A Descriptive Catalogue of the Antiquities in the Museum of the Royal Irish Academy: Vol. I. Articles of Stone, Earthen, Vegetable, and Animal Materials; and of Copper and Bronze, Volume 1

Front Cover
Royal Irish Academy House, Dawson-Street., 1863 - Archaeology - 641 pages
0 Reviews

What people are saying - Write a review

We haven't found any reviews in the usual places.

Other editions - View all

Common terms and phrases

Popular passages

Page 606 - In the Proceedings and Papers of the Kilkenny and South-East of Ireland Archaeological Society...
Page 270 - Wi' their gowd kames in their hair." An ancient Irish long rack C. is in the museum of the royal Irish academy. The sides are hog-backed, and between them are set the pectinated portions, varying in breadth from half an inch to an inch and a quarter, according to the size of the bone out of which they were cut. The whole is fastened together with brass pins riveted. By this contrivance, any damaged portion could easily be replaced.
Page 528 - Ainsicen' — so called, because it was the caire or cauldron which was used to return his own proper share to each and no party ever went away from it unsatisfied; for whatever quantity was put into it there was never boiled of it but what was sufficient for the company according to their grade or rank.
Page 221 - ... but submerged in winter. These were enlarged and fortified by piles of oaken timber, and in some cases by stone-work. A few were approached by moles or causeways, but, generally speaking, they were completely insulated and only accessible by boat ; and it is notable that in almost every instance an ancient canoe was discovered in connection with the crannoge. Being thus insulated, they afforded secure places of retreat from the attacks of enemies, or were the fastnesses of predatory chiefs or...
Page 638 - ... when you have those singularly beautiful curves — more beautiful, perhaps, in the parts that are not seen than in those that meet the eye— whose beauty, revealed in shadow more than in form — you have a peculiar characteristic — a form of beauty which belongs to no nation but our own, and to no portion of our nation but the Keltic portion.
Page 315 - The clothing in use is a loose mantle, made fast with a clasp, or, when that cannot be had, with a thorn. Naked in other respects, they loiter away whole days by the fireside. The rich wear a garment, not, indeed, displayed and flowing, like the Parthians, or the people of Sarmatia, but drawn so tight, that the form of the limbs is palpably expressed.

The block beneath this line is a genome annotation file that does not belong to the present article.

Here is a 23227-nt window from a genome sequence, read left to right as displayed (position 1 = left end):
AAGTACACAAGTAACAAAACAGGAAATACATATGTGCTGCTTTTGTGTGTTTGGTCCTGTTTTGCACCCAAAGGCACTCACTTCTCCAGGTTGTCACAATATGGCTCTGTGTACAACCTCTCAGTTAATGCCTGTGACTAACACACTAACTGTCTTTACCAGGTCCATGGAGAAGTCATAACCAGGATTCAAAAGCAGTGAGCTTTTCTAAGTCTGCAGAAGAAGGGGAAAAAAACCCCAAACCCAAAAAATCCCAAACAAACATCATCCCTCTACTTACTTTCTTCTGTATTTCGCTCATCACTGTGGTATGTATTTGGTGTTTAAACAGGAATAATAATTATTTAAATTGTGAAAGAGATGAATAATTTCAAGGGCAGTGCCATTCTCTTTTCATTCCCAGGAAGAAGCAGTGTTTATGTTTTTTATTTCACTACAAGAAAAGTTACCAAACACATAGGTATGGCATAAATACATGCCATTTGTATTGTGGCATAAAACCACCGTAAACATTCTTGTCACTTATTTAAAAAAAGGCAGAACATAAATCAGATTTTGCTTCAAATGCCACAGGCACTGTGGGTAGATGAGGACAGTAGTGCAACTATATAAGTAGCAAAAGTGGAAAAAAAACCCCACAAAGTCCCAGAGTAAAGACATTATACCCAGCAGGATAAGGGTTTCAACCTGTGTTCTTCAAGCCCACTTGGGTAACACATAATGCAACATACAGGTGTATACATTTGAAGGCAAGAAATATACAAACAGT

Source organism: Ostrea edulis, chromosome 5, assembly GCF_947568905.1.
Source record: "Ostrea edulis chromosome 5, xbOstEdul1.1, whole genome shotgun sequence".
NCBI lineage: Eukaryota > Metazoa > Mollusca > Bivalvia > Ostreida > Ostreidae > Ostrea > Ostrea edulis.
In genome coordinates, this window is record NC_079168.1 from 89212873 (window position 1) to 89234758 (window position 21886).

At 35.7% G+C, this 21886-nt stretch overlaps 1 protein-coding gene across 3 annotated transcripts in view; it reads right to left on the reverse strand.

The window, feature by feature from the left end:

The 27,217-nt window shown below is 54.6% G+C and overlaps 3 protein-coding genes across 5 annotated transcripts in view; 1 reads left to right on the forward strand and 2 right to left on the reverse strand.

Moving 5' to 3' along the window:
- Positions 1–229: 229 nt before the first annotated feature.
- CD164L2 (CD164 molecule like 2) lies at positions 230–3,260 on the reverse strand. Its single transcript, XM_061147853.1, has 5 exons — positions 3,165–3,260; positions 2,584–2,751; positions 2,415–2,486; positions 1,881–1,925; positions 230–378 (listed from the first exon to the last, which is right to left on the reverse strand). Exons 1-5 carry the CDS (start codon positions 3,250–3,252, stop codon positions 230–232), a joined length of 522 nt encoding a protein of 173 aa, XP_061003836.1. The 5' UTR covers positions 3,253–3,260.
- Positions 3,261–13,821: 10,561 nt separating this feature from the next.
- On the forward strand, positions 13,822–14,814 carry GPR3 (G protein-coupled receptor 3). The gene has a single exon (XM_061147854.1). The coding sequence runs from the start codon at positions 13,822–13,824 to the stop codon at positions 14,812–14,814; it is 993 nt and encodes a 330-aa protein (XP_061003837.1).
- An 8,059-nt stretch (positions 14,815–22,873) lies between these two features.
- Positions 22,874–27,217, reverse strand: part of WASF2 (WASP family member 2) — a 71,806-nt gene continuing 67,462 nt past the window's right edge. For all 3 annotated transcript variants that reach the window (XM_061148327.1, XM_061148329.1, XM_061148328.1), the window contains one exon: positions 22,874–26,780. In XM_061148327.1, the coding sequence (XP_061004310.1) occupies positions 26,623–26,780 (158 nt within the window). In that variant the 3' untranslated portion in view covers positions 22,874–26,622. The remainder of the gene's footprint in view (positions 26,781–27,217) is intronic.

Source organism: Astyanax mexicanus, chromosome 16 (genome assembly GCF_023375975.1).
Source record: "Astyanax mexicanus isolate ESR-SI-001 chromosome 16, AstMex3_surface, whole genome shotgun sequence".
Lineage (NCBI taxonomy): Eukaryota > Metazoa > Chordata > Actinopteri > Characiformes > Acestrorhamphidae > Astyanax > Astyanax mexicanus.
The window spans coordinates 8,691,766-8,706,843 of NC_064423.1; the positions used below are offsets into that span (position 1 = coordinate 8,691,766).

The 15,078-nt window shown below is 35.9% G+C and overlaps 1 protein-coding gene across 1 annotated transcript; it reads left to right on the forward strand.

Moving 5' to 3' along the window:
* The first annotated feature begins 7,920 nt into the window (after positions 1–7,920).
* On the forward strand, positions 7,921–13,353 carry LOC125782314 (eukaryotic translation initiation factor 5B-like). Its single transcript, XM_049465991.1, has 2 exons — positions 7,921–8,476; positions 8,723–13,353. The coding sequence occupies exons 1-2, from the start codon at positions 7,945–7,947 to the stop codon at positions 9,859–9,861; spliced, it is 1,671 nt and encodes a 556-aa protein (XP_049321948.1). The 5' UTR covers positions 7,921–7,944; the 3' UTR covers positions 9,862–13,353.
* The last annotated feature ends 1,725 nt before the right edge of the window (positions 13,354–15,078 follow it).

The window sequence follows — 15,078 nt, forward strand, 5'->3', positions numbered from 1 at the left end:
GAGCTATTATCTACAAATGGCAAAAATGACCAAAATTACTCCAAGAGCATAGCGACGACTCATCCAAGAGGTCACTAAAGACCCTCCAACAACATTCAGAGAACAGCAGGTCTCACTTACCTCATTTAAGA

Page 222 - The circumference of the circle was formed by upright posts of black oak, measuring from six to eight feet in height; these were mortised into beams of a similar material, laid flat upon the marl and sand beneath the bog, and nearly sixteen feet below the present surface. The upright posts were held together by connecting crossbeams, and (said to be) fastened by large iron nails ; parts...
Page 179 - This beautiful little urn stands but 2 inches high, and is 3| across the outer margin of the lip, which is the widest portion. Its decoration consists of nine sets of upright marks, each containing three cross-barred elevations, narrowing towards the base, which is slightly hollowed ; the intervals between these are filled with more...
Page 319 - His noble garment was first brought to him, namely, a strong, well-formed, closeridged, defensively-furrowed, terrific, neat-bordered, new-made, and scarletred cassock of fidelity; he expertly put on that gold-bordered garment which covered him as far as from the lower part of his soft, fine, red-white neck, to the upper part of his expert, snow-white, round-knotted knee. Over that mantle he put on a full-strong, white-topped, wide-round, goldbordered, straight, and parti-coloured coat of mail, well-fitting,...
Page 232 - ... in his country, which from the sea there come neither ship nor boat to approach them; it is thought that there in the said fortified islands lyeth all his plate, which is...

Bibliographic information